4 Common Pitfalls to Avoid When Implementing Robotic Process Automation

automated robot journalismThere are a great number of benefits to be realized by the adoption of robotic process automation, also called RPA for short. For instance, leveraging automation can boost productivity, lower operating costs, improve service levels and significantly reduce error rates. That being said, because this technology is relatively new, there are certain pitfalls that IT professionals should be aware of so they can avoid any negative impact on the department and company as a whole. Let’s examine 4 of these common drawbacks.

Lack of a Mature Strategy

Understanding the need for and benefits of automation isn’t enough to successfully implement a tool like robotic process automation. If you are considering adopting RPA, it’s critical that a detailed strategy be developed well in advance of doing so. What tasks, processes and workflows will be turned over to technology and how will that roll-out work? Planning ahead can help avoid potential bumps in the road, making for a much smoother implementation.

Lack of Adequate Governance

One of the greatest things about robotic process automation is that it never deviates from its course, which is why RPA is credited with lowering and/or eliminating error rates. The problem is, when and if any part of a particular process is changed, unless it’s properly communicated, documented and applied, the RPA will inevitably fail. This is why a strong governance framework must be in place.

Overly Optimistic Approach

While the newer robotic process automation products are certainly being designed to be as user-friendly as possible, it’s important to remember that there will still be a learning curve and that software is innately inhuman. That means that unless it is properly programmed, it will not necessarily work without issue right out of the gate. Keep a more conservative perspective and you will be prepared to handle any glitches that may occur.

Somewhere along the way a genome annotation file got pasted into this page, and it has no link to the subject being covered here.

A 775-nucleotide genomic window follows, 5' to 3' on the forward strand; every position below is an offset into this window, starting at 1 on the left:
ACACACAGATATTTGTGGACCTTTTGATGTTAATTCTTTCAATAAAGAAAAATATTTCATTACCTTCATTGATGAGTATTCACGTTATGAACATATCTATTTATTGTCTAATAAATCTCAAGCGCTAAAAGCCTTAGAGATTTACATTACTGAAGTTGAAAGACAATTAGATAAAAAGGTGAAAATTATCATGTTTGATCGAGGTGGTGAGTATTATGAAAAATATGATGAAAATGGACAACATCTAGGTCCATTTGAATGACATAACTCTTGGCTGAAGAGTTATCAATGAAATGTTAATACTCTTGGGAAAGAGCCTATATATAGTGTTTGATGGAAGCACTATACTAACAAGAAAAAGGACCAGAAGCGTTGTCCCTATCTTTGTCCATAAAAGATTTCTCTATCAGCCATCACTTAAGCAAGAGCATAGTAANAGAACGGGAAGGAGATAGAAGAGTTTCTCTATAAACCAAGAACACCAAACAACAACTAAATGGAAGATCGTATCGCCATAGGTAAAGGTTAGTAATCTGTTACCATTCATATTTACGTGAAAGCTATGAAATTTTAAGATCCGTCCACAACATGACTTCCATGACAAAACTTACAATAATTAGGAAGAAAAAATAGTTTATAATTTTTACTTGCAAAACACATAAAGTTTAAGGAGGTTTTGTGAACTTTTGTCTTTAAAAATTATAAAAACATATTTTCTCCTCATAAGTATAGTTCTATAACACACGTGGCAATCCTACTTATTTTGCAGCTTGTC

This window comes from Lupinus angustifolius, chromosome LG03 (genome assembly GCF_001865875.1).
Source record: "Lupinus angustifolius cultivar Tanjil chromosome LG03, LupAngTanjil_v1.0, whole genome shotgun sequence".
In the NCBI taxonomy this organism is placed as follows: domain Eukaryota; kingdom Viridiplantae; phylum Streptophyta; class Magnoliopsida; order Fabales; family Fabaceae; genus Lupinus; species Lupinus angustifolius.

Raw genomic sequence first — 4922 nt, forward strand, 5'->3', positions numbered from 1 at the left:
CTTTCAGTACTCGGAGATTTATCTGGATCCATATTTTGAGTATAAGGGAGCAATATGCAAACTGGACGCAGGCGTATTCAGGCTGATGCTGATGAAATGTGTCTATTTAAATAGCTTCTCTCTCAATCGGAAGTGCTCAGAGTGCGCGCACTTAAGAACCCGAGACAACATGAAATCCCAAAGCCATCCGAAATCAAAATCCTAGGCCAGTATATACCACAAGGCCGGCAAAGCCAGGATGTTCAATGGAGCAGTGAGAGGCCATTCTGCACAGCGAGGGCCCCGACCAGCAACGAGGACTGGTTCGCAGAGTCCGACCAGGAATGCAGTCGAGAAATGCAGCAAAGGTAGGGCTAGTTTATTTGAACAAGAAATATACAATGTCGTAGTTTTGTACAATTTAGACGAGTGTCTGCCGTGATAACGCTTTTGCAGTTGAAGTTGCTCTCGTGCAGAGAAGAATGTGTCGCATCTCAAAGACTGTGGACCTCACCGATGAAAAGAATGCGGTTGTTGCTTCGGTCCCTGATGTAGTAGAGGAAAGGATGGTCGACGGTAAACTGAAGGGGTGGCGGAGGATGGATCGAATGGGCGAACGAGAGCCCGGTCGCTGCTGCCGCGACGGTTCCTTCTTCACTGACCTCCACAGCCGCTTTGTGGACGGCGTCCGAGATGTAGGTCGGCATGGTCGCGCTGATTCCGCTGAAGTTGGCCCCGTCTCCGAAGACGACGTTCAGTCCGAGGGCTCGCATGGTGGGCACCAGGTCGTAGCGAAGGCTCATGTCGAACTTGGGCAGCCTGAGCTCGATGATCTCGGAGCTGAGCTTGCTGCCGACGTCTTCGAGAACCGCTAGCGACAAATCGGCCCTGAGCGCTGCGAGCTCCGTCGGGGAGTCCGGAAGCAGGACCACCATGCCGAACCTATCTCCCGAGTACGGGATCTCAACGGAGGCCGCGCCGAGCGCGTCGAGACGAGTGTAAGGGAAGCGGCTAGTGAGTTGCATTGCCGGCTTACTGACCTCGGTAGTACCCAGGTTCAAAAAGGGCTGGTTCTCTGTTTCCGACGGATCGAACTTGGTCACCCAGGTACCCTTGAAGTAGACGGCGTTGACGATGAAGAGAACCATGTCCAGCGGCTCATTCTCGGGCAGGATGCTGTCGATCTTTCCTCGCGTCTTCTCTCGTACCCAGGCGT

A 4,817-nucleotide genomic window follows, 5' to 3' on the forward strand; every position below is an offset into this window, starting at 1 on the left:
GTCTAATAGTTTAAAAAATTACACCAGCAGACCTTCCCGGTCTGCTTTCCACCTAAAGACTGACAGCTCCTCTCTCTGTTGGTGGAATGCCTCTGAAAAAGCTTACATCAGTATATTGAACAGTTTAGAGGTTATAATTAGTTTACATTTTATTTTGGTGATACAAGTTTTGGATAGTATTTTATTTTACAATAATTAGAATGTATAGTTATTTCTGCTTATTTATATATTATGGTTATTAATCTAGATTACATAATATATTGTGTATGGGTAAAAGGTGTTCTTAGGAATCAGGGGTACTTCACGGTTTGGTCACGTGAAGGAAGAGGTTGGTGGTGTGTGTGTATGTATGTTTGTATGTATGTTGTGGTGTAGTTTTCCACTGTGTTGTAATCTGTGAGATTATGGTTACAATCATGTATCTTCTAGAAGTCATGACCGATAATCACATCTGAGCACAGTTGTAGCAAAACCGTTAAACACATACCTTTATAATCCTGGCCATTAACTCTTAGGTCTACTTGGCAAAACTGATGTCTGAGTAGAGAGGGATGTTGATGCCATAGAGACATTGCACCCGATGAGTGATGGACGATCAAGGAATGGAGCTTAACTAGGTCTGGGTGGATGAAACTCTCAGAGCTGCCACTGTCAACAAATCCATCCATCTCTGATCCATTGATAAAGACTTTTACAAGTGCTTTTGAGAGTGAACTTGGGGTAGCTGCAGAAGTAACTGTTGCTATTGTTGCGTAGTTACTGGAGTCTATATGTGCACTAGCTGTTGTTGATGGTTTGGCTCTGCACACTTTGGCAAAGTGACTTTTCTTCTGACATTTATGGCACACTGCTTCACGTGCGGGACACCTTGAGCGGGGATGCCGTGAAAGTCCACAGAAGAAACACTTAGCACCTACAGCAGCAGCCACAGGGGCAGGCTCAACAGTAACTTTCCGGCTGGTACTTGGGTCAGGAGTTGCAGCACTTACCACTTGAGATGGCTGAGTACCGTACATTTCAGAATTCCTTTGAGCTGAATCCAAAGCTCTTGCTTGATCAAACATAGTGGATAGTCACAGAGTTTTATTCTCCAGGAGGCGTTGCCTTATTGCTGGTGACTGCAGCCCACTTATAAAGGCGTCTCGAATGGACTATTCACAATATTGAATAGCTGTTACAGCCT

Not Defining New Roles

As tasks and workflows are transitioned to automation, the roles of employees will inevitably change as well. Remember, RPA isn’t meant to replace human workers, but make their jobs easier. Still, many of the duties that were once handled by people will no longer exist as part of the day to day activities. As this shift occurs, be prepared to adapt and transition employees into new roles within the company.

Robotic process automation stands to take the IT world by storm. As its adoption becomes more widespread, however, it’s imperative that those in charge of its implementation understand the potential pitfalls ahead of time. This will provide for a much more successful roll-out and help make the transition to RPA easier to manage across the entire business structure.

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IT Process Automation Survival Guide

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